PEG & ADC

Cell therapy of vitamin-lipid nanoparticles to treat sepsis

Sepsis is an organ dysfunction caused by the host’s abnormal immune response to infection. Sepsis affects millions of people worldwide every year and is one of the leading causes of death in hospitals. Due to the bacterial resistance problems, it is more difficult to treat sepsis caused by drug-resistant bacterial infections.

Sepsis has been considered an uncontrollable inflammatory response of the host to infection. However, recent clinical data indicate that most patient’s immune responses will from a transient activation state to a long-term inhibitory. The immunosuppression by the inactivation or death of immune cells can hinder the body’s elimination of infection. Besides, it enhances the patient’s sensitivity to nosocomial infections and ultimately weakens the treatment effect of sepsis.

Macrophage is one of the main participants in host immune defense. For a patient with immunosuppressive symptoms, Inactivated macrophages are one of the main reasons unable to clear the infection. Some small clinical trials have shown, restoring the inactivated macrophage’s function by immunostimulatory drugs can enhance the ability to clear infections. However, it did not significantly improve the patient’s survival rate. The reasons may be:

(1)Immunostimulatory drugs cannot fully restore the function of inactivated macrophages;

(2)Macrophages mainly wrap bacteria in their phagolysosome and pass active nitrogen oxides and lysosomal enzymes to kill germs. Many bacteria can achieve intracellular survival by resisting these bactericidal mechanisms and eventually lead to infection and recurrences. Such as Staphylococcus aureus and Escherichia coli.

(3)Despite antibiotic therapy is one of the basic clinical treatments for bacterial sepsis, 70-80% of sepsis deaths still persistent infections. It may be the lack of effective antibacterial drugs against some resistant bacteria.

On January 6, 2020, the research group of Dong Yizhou of the Ohio State University School of Pharmacy published an article “Vitamin lipid nanoparticles enable adoptive macrophage transfer for the treatment of multidrug-resistant bacterial sepsis” in Nature Nanotechnology. This research work integrates vitamin C-derived nanotechnology and cell therapy, which greatly improves the survival rate of septic animals.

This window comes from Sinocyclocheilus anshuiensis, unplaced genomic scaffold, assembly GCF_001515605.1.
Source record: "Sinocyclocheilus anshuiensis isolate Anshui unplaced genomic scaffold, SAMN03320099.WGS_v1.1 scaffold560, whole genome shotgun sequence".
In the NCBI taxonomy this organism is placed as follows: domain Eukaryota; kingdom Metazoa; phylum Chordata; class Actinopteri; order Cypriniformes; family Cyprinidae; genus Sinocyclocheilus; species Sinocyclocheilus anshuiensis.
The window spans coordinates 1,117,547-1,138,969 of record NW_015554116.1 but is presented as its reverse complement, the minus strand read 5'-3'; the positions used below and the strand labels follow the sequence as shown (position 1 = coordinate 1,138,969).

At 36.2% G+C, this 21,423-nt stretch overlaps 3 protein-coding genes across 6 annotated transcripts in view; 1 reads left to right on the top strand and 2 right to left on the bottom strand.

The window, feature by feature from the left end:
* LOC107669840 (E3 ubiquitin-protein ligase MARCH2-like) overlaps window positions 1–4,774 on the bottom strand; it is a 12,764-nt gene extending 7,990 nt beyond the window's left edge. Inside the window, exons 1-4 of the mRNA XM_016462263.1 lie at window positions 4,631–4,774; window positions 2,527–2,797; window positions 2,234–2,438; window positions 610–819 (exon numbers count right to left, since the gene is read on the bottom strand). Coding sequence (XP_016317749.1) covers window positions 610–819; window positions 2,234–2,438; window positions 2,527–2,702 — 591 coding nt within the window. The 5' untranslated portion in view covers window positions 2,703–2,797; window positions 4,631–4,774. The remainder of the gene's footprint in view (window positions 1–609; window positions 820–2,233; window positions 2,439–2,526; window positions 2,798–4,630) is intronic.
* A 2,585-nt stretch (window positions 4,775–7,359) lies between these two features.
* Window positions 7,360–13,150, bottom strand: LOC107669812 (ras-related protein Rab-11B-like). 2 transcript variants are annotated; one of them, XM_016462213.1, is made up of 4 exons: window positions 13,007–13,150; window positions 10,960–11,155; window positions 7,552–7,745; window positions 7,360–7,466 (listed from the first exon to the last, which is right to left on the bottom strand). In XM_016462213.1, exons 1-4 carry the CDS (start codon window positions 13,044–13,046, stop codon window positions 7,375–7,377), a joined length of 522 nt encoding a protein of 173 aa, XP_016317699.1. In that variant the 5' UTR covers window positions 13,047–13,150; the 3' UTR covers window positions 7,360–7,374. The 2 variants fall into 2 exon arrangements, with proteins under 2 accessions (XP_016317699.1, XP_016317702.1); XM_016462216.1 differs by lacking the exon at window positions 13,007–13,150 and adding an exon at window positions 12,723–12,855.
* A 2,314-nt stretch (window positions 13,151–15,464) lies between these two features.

In this study, someone speculates that if the lysosomes of macrophages contain exogenous antimicrobial peptides, and are transferred to a host with immunosuppressive symptoms, the above problems may be solved.

Firstly, normal macrophages can replace inactivated macrophages to achieve bacterial clearance. And avoid the problem that immune-stimulating drugs cannot fully restore the function of macrophages.

Secondly, the bacteria can resist the phagolysosome’s related bactericidal mechanism, but exogenous antimicrobial peptides can enhance the phagolysosome’s bactericidal activity. Then to avoid the immune escape of the bacteria.

Finally, the antimicrobial peptide is effective against a variety of drug-resistant bacteria, so it helps to clear drug-resistant bacterial infections.

To test this hypothesis, someone designed and constructed messenger ribonucleic acid. For it efficiently deliver the mRNA into macrophages, and synthesized a series of vitamin-lipid compounds(Vitamin-Lipids). Through screening and orthogonal optimization, then obtained the optimal composition based on vitamin C lipid nanoparticles(VcLNPs).

As shown in the figure, after vitamin C nanoparticles enter macrophages, mRNA is released into the cytoplasm. It can translate into antimicrobial peptide-enzyme sensitive peptide-lysosomal signal protein tri-block protein. Under the guidance of the lysosomal signal protein, the triblock protein enters the lysosome, and the enzyme-sensitive peptide is cleaved by the lysosomal enzyme, and the antibacterial peptide is released into the lysosome.

When the macrophage comes into contact with the bacteria, the bacteria are first encapsulated in the phagosome, and then the phagosome fuses with the lysosome to form a phagolysosome. At this time, the exogenous antimicrobial peptides and other bactericidal components in the lysosome are dissolved together In the phagosome, a synergistic bactericidal effect is achieved.

In a murine sepsis model, this cell therapy method effectively reduces the number of drug-resistant bacteria in the body, improves the physical function of the host, and the survival rate of the sepsis host induced by drug-resistant bacteria.

It is reported that the study is currently in the preclinical research stage. Researchers are working closely with clinicians, hoping that the technology can help patients with drug-resistant bacterial infections and sepsis.

Reference

nature.com/articles/s41565-019-0600-1